Now to really make your day, the fashion of the time dictated that you must wear a neck cloth of some sort. A cravat or a stock is usual. Now I hated wearing ties to work, I still do. But reenacting I just don’t feel dressed unless I have my cravat on.

When out in the field hunting or shooting I wear my caped hunting frock, instead of my everyday frock coat to protect my clothing. Even in the field the vest and cravat is worn.

Also a piece of clothing that the gentleman would not be without in public is a hat. This is fine with me as I’m definitely a hat geek. But some guys aren't. But for recreation purposes the hat is necessary.
In my camp I don’t stay in shirt sleeves in the mornings. As soon as I emerge from my tent the vest comes on. The cravat probably doesn't get put on until I leave my camp. But when I leave my camp I’m fully dressed.

One thing that will also require an adjustment is how your trousers are worn. Both trousers and breeches come to the natural waist. That’s along the navel line gentlemen. This will be uncomfortable at first, but you’ll get used to it. This gives that uninterrupted line from the vest to the trousers. Another feature which 18th and early 19th century impressions have which is “uncomfortable” for the reenactor is the fit of the seat of the trousers. The seat is quite roomy to allow for flexibility. So when standing the seat is quite droopy. But you’ll be glad of this when bending over, or in a crouched position.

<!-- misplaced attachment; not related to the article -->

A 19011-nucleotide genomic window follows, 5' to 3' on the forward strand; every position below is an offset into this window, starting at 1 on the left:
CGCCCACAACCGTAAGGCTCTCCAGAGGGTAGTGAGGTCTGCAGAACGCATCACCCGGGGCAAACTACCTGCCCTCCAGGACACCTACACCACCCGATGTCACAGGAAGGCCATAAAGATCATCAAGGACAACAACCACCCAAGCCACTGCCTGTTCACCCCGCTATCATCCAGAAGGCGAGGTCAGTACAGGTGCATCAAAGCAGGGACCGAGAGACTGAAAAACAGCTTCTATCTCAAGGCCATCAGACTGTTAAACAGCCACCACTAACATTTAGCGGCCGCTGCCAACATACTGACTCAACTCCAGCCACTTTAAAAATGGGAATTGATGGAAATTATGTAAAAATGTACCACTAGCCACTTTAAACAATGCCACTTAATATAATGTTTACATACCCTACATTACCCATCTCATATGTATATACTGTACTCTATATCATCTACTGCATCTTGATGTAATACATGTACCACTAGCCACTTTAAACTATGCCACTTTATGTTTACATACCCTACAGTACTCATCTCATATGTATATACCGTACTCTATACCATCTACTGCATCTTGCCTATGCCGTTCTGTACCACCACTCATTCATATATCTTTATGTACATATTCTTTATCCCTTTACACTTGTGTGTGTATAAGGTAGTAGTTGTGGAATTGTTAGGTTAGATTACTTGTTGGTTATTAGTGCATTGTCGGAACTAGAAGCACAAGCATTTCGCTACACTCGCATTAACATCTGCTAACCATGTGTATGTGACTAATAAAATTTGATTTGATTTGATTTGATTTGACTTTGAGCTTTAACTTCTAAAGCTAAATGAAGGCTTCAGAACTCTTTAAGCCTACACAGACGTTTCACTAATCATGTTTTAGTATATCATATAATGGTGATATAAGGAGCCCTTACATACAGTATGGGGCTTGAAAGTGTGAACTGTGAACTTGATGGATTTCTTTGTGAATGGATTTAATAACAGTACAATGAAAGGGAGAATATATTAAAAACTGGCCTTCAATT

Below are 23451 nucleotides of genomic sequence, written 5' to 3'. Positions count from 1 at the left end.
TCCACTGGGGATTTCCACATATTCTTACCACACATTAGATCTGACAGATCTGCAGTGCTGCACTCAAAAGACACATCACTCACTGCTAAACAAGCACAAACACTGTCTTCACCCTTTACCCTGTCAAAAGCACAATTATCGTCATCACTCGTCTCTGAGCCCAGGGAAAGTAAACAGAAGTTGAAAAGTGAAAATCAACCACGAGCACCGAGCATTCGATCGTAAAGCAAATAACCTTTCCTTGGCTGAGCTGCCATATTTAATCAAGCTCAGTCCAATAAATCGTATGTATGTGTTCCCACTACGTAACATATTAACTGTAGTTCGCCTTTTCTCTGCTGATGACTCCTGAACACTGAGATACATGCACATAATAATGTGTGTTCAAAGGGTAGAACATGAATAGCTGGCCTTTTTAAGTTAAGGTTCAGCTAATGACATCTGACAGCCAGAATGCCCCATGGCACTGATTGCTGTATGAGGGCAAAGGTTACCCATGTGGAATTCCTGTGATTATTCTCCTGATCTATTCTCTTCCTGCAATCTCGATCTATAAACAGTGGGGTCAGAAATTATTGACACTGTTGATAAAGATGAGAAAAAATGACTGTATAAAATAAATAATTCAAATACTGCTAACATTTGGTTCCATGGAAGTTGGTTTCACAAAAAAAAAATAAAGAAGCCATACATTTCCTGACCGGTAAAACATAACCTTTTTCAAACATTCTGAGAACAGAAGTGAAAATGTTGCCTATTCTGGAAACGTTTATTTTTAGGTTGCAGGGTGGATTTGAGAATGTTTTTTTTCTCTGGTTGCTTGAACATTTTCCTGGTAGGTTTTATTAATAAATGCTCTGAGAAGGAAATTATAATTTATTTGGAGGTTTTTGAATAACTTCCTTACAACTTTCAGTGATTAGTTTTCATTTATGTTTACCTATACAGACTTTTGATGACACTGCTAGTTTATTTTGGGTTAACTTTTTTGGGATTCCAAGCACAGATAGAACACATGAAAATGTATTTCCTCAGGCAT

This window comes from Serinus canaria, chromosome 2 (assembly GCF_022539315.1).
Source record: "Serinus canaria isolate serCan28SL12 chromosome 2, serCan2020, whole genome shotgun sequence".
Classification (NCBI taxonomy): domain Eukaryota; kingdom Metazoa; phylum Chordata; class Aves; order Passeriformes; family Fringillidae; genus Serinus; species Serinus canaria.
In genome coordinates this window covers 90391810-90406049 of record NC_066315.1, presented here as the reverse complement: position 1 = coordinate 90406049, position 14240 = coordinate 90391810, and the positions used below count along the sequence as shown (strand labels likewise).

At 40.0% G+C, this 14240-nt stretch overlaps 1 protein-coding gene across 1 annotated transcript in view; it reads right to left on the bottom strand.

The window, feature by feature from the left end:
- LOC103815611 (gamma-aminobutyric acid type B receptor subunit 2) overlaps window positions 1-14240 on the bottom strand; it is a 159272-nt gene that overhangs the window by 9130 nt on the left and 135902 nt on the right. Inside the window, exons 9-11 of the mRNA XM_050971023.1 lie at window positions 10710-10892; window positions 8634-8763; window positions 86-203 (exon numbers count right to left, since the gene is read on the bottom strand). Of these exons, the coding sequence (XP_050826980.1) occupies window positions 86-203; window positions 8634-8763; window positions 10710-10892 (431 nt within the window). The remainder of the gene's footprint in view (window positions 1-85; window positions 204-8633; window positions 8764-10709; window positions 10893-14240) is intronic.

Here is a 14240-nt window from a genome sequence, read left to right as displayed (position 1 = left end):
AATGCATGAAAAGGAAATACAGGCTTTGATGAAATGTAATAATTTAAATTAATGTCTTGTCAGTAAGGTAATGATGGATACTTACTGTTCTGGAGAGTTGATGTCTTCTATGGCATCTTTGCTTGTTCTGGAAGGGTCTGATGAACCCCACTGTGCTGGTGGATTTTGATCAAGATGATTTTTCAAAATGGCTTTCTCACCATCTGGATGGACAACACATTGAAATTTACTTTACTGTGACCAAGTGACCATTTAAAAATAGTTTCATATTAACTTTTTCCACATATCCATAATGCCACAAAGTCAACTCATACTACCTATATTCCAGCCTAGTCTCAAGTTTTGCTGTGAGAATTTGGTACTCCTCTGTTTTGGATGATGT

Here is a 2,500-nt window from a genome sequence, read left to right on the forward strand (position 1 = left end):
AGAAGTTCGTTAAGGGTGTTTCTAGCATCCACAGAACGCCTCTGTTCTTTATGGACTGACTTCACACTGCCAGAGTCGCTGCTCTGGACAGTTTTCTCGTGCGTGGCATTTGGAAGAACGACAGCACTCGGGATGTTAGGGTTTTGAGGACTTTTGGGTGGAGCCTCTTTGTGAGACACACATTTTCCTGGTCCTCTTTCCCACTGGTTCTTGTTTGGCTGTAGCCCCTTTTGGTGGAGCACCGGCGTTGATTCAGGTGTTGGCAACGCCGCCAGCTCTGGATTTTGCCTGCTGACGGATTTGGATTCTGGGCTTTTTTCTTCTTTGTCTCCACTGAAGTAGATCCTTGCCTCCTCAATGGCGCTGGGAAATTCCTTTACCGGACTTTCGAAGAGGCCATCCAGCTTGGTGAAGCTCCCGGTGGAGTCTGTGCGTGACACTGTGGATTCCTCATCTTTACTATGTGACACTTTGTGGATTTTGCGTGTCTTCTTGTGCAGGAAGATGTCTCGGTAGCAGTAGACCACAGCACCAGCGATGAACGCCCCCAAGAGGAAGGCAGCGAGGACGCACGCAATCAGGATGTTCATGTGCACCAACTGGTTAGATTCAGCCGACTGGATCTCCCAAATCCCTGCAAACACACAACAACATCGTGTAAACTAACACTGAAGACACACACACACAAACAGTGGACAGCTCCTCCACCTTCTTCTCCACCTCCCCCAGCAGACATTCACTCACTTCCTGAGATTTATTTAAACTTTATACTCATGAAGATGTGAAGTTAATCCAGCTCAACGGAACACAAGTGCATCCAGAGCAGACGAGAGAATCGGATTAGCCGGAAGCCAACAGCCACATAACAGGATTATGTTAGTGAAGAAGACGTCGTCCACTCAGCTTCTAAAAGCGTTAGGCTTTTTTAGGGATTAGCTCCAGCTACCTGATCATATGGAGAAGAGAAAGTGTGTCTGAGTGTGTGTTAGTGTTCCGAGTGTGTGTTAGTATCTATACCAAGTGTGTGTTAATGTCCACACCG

The author at a shoot. Note the cravat, and weskit under the hunting frock.
Now this might seem like a lot of trouble to go to. But we’re recreating a time in history. It is important to get these small details right as it really adds to the impression. One of the best complements I've gotten was at a trade show when another re-enactor commented that I was wearing a cravat, and he didn't see nearly enough proper neckwear.

When creating your impression consult artwork of the time period. For later impressions there are early photographs. There are also descriptions of clothing in some first person accounts, newspapers of the time. See my previous article on research for other hints for making your impression.

This hobby is great in that your impression will evolve with the more you learn and find out about your impression. Good luck!

Saturday, December 22, 2012

In Consideration of Bare Knuckle Boxing

Dear Readers,
Today's Post comes to you from the desk of Col. Le Chevalier de Valois:

"Men (including Gentlemen) settling their disputes or just have a